Virginia’s first artificial disc replacement surgery was successfully performed today for a patient who has suffered with back pain. Rebecca Drewry, a 39-year old woman who lives near Deltaville, had the surgery at Sentara Williamsburg Community Hospital. Dr. Paul Savas, an orthopedic surgeon with Mid-Atlantic Spine Specialists, and Dr. Joseph Piotrowski, a vascular surgeon with Peninsula Surgical Group, performed the surgery. Drewry is expected to be able to walk with assistance tomorrow and should be at full activity in 6-12 weeks.
Savas is one of just a few dozen surgeons in the U.S. who are qualified to implant the CHARITÉ disc, which received FDA approval in late October. According to Savas, the surgery went very well, and the patient is expected to have a complete recovery.
"This is groundbreaking medicine and it has tremendous implications for people who suffer from chronic back pain," says Dr. Savas. "This procedure offers an alternative to spinal fusion – with improved pain relief and greater range of motion."
Drewry had a slipped disc that was causing a great deal of pain in her lower back. As a mother of three, the pain had interrupted her life, leaving her unable to work or enjoy quality of time with her family.
There were times when the pain would shoot down my legs and I would literally fall to the floor," said Drewry. Drewry actually put of surgery until now just so that she could undergo the spinal implant procedure. "I liked the idea of the disc implant because it gives me greater flexibility than spinal fusion," she said.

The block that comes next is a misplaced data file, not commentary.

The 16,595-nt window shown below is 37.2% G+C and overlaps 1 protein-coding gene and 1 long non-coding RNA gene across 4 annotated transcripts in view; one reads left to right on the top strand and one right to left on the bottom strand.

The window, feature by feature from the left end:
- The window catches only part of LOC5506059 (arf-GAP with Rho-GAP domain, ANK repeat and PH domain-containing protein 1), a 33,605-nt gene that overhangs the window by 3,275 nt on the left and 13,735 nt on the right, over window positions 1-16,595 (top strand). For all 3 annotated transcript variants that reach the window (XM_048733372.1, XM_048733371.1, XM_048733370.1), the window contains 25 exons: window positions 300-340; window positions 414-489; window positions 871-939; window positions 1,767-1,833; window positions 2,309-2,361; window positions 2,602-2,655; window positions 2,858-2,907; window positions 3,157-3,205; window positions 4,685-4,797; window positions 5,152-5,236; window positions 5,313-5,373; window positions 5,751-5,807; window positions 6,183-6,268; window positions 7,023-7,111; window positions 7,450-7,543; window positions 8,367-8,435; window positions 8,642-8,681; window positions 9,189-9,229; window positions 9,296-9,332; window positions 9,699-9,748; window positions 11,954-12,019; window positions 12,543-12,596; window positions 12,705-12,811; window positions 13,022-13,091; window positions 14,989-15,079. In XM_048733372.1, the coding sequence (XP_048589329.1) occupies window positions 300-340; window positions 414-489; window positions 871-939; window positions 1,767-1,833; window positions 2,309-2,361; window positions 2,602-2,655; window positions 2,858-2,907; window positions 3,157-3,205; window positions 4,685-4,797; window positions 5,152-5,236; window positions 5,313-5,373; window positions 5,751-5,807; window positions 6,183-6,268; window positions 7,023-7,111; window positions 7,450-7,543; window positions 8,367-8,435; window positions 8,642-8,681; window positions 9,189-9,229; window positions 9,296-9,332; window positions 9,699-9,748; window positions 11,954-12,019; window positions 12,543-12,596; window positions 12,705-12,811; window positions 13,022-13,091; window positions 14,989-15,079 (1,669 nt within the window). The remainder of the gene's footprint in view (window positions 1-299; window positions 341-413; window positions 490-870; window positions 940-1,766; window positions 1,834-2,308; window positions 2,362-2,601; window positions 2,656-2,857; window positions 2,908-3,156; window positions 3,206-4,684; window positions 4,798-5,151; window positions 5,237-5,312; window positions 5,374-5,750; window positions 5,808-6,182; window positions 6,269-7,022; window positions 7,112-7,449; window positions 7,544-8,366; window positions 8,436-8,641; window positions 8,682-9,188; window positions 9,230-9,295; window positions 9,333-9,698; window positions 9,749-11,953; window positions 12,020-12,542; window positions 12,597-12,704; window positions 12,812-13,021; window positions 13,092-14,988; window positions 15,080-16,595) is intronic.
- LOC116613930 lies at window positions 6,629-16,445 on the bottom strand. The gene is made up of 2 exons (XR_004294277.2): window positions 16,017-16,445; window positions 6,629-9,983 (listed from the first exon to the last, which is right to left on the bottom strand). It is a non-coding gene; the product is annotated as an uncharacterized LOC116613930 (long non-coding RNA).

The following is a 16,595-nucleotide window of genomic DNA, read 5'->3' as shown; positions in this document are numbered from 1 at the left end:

Sentara Williamsburg Community Hospital has been chosen as a regional training center for disc replacement with the CHARITÉ Artificial Disc. The manufacturer of the disc plans to have 50 training sites in the United States. Sentara Williamsburg Community Hospital will be one of three training centers in Virginia.
"We are very pleased that Sentara Williamsburg Community Hospital has been selected for this advanced type of surgical training," says Robert Graves, administrator of SWCH. "The approval of the artificial disc represents a major step forward in surgery that can vastly improve the lives of people in our community and around the world.
While artificial replacements are commonly used in hips and knees, this is the first FDA approval of such a device for spinal discs. The CHARITÉ Artificial Disc is a high-tech device made of two metallic endplates and a movable high-density plastic center that, once implanted, is designed to help align the spine and preserve its ability to move. Spinal discs maintain the position of the spine and allow for the flexibility to bend and twist.
Lumbar spinal fusion surgery, a common surgical treatment for low back pain or degenerative disc disease, is often effective in reducing pain, but limits range of motion and may transfer extra stress to disc above and below the fusion site. More than 200, 000 of these procedures are performed each year in the U.S. This new procedure may offer an alternative to some patients.
As for Drewry, she’s looking forward to getting her life back. "I’m really looking forward to being able to work again," she added.